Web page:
The evolution of TV

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Bryan Hill, Director of Marketing and Business Development - Digital Media 

TV and video have undergone a rapid evolution over the last 30 years. In the 1980s, we saw a significant boom in cable television which was followed in quick succession by the advent of satellite TV and the rise of digital TV. Today, the streaming of TV is taking centre stage and the media landscape is set to see continued disruption as OTT services expand and grow market share further.

Just last month it was announced that Apple would join the likes of Netflix and BBC iPlayer and launch its own TV service this autumn in order to meet the on-demand viewing desires of today’s video consumers. Gone are the days when broadcasters dictated what people watched. Viewers want the ability to watch what they want, when they want, wherever they are and on whatever device they want. Now they have the capability to do so.

According to the Wall Street Journal, Apple’s new TV service would make content from various broadcasters such as 21st Century Fox and Disney available across all Apple devices including iPhones and Apple TV set-top box – making this on-demand desire a reality for many Apple users. And if this service mimics the uptake seen by Netflix, the cracks in the traditional ways of viewing TV will become much larger.

You just have to look at the numbers to see how this much of an impact streaming is having on audiences. In 2013, Netflix grew its subscriber base in the US by 33% to over 44 million members – more than double the subscriber base of ComCast, the world’s largest pay TV operator. Back in the UK BBC iPlayer requests reached a record 248 million requests in March. And it’s not just the platform people watch TV on that is changing, it’s the devices they watch them on as well. Mobile phones and tablets are now the source of nearly 50% of iPlayer requests.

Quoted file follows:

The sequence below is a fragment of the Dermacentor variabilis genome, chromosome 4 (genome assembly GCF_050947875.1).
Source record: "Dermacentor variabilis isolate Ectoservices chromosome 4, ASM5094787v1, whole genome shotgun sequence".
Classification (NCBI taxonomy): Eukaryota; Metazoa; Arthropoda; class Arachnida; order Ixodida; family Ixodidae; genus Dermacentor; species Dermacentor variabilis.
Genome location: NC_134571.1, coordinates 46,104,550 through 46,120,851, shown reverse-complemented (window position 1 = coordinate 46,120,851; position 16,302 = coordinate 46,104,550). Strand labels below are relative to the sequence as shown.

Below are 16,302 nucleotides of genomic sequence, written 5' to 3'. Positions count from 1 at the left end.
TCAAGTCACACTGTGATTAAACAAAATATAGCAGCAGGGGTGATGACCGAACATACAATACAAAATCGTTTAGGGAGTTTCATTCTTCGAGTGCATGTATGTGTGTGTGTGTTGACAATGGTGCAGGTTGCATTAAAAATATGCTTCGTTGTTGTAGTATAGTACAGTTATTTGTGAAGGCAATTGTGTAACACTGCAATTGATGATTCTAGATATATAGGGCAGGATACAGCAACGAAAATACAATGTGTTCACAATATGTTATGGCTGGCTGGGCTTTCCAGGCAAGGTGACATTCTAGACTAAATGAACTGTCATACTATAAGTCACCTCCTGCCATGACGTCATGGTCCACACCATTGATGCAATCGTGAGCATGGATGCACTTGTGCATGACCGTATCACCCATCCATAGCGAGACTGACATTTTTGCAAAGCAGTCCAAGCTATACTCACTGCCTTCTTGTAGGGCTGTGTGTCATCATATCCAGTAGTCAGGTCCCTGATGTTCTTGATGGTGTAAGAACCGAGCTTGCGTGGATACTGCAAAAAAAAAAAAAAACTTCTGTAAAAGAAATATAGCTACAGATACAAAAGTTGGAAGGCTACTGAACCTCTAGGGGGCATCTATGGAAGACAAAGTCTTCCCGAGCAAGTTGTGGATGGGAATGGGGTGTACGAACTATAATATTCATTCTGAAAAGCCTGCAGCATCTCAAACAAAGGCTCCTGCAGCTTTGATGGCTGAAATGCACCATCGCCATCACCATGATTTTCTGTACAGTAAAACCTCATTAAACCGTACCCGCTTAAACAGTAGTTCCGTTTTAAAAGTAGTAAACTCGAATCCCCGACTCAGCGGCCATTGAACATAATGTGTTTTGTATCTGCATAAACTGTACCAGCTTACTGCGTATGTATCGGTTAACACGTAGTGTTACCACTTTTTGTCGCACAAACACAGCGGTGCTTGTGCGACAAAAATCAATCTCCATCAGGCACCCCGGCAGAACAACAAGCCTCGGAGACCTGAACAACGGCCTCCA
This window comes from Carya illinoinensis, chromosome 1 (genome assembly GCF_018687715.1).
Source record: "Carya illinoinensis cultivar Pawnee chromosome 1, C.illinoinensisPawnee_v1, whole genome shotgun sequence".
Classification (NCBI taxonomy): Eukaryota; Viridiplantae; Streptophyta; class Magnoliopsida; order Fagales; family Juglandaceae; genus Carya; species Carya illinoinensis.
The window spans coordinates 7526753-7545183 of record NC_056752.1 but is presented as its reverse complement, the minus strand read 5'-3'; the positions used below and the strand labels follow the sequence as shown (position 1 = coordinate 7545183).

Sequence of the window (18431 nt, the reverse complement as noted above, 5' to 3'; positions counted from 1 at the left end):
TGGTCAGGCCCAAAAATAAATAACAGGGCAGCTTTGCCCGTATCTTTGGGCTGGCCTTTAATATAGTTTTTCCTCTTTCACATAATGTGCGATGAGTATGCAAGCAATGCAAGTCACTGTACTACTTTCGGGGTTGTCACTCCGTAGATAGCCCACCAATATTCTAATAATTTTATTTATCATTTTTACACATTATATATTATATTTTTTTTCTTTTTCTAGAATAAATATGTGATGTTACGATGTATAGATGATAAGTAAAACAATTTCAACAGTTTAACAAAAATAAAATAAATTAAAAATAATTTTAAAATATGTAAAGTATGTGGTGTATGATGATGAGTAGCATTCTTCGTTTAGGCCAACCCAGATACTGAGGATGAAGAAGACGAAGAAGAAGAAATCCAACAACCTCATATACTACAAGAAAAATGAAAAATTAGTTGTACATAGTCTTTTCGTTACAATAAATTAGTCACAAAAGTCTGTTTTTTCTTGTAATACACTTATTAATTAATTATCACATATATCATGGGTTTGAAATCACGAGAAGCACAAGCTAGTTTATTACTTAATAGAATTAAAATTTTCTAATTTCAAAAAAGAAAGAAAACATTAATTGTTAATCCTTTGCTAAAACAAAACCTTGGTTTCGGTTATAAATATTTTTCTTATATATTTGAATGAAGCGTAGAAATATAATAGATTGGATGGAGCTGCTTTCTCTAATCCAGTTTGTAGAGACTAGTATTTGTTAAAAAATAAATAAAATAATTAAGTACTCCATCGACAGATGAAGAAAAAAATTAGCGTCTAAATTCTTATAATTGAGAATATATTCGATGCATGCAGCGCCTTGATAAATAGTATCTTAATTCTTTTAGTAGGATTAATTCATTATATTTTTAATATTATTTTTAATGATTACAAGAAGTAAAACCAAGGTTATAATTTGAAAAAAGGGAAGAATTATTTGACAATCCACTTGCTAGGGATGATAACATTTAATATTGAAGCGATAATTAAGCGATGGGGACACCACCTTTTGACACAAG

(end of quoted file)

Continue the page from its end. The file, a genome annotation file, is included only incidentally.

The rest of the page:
The impact on broadcasters

Audiences today are much more fragmented and less predictable than they ever were in the linear broadcast world. This market shift is impacting not only the traditional existing broadcasting model, but also the way that content is developed and brought to the screen. It requires a greater use of technology and this requires an appropriate infrastructure to enable it. Companies in the production chain need to ensure they are using appropriate technology to get content out as quickly as possible and to deal with the huge complexity of devices and formats (be that compression, streaming, drm etc)

But it’s not just increased choice and flexibility that viewers want, they also have high expectations when it comes to quality. With Sony launching a 4K download service in late 2013 and with Netflix streaming its 4K catalogue in May last year, other providers will soon follow suit.

Such changes to how we consume content today and the quality we expect means that we have to pay increasing attention to the network infrastructure. Connectivity has never been more important to successfully facilitate today’s on-demand culture and network optimisation. Peering and compression improvements will all help but the infrastructure needs to be looked at as a whole – from the networks to the data centres to the routers in our homes.

To find out more, download the Interxion whitepaper today.